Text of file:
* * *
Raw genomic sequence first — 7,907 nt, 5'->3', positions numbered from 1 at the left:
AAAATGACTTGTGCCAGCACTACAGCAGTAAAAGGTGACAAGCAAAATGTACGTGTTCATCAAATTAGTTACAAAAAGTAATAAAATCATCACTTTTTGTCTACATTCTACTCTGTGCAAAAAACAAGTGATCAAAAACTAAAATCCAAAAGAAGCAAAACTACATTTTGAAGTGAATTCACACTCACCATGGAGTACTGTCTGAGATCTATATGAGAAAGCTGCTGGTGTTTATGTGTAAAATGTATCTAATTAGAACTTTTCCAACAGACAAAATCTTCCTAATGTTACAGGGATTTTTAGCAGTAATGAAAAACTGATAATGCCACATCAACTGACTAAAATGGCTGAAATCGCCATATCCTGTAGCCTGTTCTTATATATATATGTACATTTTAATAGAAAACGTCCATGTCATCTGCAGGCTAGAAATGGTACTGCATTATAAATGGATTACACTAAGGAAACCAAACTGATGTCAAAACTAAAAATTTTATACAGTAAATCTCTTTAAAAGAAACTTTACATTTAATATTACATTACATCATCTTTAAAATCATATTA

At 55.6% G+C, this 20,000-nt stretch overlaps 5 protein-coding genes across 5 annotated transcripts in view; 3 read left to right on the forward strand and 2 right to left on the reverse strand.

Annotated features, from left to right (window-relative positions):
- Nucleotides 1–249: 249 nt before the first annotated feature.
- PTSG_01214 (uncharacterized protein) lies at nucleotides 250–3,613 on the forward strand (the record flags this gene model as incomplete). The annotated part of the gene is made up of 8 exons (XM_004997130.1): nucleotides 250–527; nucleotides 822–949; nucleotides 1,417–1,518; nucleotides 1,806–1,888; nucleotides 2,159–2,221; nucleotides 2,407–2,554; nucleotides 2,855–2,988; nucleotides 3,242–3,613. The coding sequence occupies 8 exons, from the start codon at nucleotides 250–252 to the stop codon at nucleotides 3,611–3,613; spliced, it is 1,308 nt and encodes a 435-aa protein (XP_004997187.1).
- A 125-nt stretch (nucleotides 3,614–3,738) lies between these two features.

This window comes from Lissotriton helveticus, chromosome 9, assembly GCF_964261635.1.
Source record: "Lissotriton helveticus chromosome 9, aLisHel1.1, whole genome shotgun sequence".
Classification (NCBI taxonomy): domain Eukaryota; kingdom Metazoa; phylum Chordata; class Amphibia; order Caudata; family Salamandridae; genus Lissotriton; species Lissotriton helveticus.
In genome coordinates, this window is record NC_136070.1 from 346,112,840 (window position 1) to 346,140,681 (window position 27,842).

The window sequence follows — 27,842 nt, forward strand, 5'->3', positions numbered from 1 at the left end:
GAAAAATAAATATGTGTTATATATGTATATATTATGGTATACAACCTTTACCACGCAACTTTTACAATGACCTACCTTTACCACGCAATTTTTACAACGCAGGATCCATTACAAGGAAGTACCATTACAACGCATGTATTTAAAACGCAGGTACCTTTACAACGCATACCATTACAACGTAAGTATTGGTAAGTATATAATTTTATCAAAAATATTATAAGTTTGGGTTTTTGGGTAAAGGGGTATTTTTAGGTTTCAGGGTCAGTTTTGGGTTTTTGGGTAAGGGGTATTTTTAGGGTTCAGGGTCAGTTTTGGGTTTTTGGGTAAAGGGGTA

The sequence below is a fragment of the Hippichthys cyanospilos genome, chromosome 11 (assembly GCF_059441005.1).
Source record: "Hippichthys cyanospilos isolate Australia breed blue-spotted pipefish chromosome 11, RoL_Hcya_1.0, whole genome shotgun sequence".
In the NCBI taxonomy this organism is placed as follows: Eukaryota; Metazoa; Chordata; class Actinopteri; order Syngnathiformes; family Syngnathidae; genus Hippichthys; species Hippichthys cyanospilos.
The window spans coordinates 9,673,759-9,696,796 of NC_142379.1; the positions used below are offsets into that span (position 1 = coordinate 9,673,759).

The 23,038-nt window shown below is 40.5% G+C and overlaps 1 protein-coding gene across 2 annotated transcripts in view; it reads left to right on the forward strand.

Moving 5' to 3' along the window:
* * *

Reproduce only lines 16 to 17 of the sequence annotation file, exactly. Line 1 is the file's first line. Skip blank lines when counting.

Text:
In the NCBI taxonomy this organism is placed as follows: Eukaryota; Metazoa; Chordata; class Actinopteri; order Syngnathiformes; family Syngnathidae; genus Hippichthys; species Hippichthys cyanospilos.
The window spans coordinates 9,673,759-9,696,796 of NC_142379.1; the positions used below are offsets into that span (position 1 = coordinate 9,673,759).